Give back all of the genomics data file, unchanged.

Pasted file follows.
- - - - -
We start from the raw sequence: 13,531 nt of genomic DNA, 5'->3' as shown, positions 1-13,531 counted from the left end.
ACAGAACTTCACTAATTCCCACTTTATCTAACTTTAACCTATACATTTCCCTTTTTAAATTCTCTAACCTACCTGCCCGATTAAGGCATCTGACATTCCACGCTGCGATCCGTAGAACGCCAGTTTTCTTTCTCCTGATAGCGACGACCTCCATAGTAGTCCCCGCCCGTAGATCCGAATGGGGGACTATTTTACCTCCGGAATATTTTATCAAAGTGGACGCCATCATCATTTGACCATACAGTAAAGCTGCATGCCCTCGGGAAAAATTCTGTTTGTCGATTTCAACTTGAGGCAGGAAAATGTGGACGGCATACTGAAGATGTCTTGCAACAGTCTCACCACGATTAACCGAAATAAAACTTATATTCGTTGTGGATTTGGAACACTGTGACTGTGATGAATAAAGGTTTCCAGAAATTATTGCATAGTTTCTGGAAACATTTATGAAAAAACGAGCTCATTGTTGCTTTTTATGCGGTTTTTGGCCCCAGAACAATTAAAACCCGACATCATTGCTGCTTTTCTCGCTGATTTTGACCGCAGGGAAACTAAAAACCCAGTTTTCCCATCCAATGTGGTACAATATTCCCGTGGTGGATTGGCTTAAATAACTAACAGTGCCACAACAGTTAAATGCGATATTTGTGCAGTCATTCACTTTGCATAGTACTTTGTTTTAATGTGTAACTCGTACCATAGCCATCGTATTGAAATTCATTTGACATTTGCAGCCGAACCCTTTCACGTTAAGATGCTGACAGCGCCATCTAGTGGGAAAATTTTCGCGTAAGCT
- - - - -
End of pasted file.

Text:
We start from the raw sequence: 13,531 nt of genomic DNA, 5'->3' as shown, positions 1-13,531 counted from the left end.
ACAGAACTTCACTAATTCCCACTTTATCTAACTTTAACCTATACATTTCCCTTTTTAAATTCTCTAACCTACCTGCCCGATTAAGGCATCTGACATTCCACGCTGCGATCCGTAGAACGCCAGTTTTCTTTCTCCTGATAGCGACGACCTCCATAGTAGTCCCCGCCCGTAGATCCGAATGGGGGACTATTTTACCTCCGGAATATTTTATCAAAGTGGACGCCATCATCATTTGACCATACAGTAAAGCTGCATGCCCTCGGGAAAAATTCTGTTTGTCGATTTCAACTTGAGGCAGGAAAATGTGGACGGCATACTGAAGATGTCTTGCAACAGTCTCACCACGATTAACCGAAATAAAACTTATATTCGTTGTGGATTTGGAACACTGTGACTGTGATGAATAAAGGTTTCCAGAAATTATTGCATAGTTTCTGGAAACATTTATGAAAAAACGAGCTCATTGTTGCTTTTTATGCGGTTTTTGGCCCCAGAACAATTAAAACCCGACATCATTGCTGCTTTTCTCGCTGATTTTGACCGCAGGGAAACTAAAAACCCAGTTTTCCCATCCAATGTGGTACAATATTCCCGTGGTGGATTGGCTTAAATAACTAACAGTGCCACAACAGTTAAATGCGATATTTGTGCAGTCATTCACTTTGCATAGTACTTTGTTTTAATGTGTAACTCGTACCATAGCCATCGTATTGAAATTCATTTGACATTTGCAGCCGAACCCTTTCACGTTAAGATGCTGACAGCGCCATCTAGTGGGAAAATTTTCGCGTAAGCT